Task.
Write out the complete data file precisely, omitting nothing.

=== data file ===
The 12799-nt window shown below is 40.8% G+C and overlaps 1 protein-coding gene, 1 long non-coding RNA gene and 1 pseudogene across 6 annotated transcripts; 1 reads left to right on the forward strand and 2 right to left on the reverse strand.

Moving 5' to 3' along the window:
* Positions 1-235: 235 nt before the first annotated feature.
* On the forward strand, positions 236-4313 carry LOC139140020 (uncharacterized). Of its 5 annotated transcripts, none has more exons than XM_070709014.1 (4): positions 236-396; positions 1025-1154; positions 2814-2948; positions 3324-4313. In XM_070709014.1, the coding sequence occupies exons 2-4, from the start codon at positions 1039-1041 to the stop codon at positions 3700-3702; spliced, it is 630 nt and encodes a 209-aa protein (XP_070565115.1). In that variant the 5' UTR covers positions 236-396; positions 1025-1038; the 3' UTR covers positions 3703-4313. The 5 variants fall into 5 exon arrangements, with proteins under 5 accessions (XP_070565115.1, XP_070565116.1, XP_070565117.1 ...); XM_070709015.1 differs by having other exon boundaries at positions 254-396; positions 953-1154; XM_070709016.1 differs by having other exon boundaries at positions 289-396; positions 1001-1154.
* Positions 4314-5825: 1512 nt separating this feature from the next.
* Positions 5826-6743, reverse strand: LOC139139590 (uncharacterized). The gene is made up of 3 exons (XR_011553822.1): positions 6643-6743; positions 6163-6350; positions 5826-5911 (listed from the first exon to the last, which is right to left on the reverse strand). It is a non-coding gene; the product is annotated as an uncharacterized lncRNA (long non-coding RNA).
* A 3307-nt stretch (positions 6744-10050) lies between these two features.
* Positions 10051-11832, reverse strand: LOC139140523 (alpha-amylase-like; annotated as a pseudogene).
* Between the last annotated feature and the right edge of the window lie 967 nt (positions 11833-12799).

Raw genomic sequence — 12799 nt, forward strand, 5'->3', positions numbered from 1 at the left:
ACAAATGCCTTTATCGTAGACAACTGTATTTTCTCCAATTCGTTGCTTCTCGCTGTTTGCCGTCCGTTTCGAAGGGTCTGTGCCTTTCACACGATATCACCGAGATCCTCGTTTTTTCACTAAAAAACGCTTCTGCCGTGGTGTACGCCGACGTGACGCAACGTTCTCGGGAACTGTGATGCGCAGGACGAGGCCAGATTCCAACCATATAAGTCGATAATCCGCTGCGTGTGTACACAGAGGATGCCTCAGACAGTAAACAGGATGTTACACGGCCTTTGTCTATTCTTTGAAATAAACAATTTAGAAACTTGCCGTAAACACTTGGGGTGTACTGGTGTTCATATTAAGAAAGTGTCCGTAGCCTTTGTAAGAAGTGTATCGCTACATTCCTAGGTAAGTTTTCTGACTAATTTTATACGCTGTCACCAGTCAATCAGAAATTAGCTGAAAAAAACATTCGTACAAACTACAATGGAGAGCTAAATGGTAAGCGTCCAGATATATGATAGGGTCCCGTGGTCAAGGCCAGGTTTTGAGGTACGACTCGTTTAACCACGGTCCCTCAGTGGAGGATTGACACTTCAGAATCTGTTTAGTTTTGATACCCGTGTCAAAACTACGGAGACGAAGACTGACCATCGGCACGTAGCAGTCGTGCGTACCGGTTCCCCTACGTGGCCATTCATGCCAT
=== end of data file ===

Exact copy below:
The 12799-nt window shown below is 40.8% G+C and overlaps 1 protein-coding gene, 1 long non-coding RNA gene and 1 pseudogene across 6 annotated transcripts; 1 reads left to right on the forward strand and 2 right to left on the reverse strand.

Moving 5' to 3' along the window:
* Positions 1-235: 235 nt before the first annotated feature.
* On the forward strand, positions 236-4313 carry LOC139140020 (uncharacterized). Of its 5 annotated transcripts, none has more exons than XM_070709014.1 (4): positions 236-396; positions 1025-1154; positions 2814-2948; positions 3324-4313. In XM_070709014.1, the coding sequence occupies exons 2-4, from the start codon at positions 1039-1041 to the stop codon at positions 3700-3702; spliced, it is 630 nt and encodes a 209-aa protein (XP_070565115.1). In that variant the 5' UTR covers positions 236-396; positions 1025-1038; the 3' UTR covers positions 3703-4313. The 5 variants fall into 5 exon arrangements, with proteins under 5 accessions (XP_070565115.1, XP_070565116.1, XP_070565117.1 ...); XM_070709015.1 differs by having other exon boundaries at positions 254-396; positions 953-1154; XM_070709016.1 differs by having other exon boundaries at positions 289-396; positions 1001-1154.
* Positions 4314-5825: 1512 nt separating this feature from the next.
* Positions 5826-6743, reverse strand: LOC139139590 (uncharacterized). The gene is made up of 3 exons (XR_011553822.1): positions 6643-6743; positions 6163-6350; positions 5826-5911 (listed from the first exon to the last, which is right to left on the reverse strand). It is a non-coding gene; the product is annotated as an uncharacterized lncRNA (long non-coding RNA).
* A 3307-nt stretch (positions 6744-10050) lies between these two features.
* Positions 10051-11832, reverse strand: LOC139140523 (alpha-amylase-like; annotated as a pseudogene).
* Between the last annotated feature and the right edge of the window lie 967 nt (positions 11833-12799).

Raw genomic sequence — 12799 nt, forward strand, 5'->3', positions numbered from 1 at the left:
ACAAATGCCTTTATCGTAGACAACTGTATTTTCTCCAATTCGTTGCTTCTCGCTGTTTGCCGTCCGTTTCGAAGGGTCTGTGCCTTTCACACGATATCACCGAGATCCTCGTTTTTTCACTAAAAAACGCTTCTGCCGTGGTGTACGCCGACGTGACGCAACGTTCTCGGGAACTGTGATGCGCAGGACGAGGCCAGATTCCAACCATATAAGTCGATAATCCGCTGCGTGTGTACACAGAGGATGCCTCAGACAGTAAACAGGATGTTACACGGCCTTTGTCTATTCTTTGAAATAAACAATTTAGAAACTTGCCGTAAACACTTGGGGTGTACTGGTGTTCATATTAAGAAAGTGTCCGTAGCCTTTGTAAGAAGTGTATCGCTACATTCCTAGGTAAGTTTTCTGACTAATTTTATACGCTGTCACCAGTCAATCAGAAATTAGCTGAAAAAAACATTCGTACAAACTACAATGGAGAGCTAAATGGTAAGCGTCCAGATATATGATAGGGTCCCGTGGTCAAGGCCAGGTTTTGAGGTACGACTCGTTTAACCACGGTCCCTCAGTGGAGGATTGACACTTCAGAATCTGTTTAGTTTTGATACCCGTGTCAAAACTACGGAGACGAAGACTGACCATCGGCACGTAGCAGTCGTGCGTACCGGTTCCCCTACGTGGCCATTCATGCCAT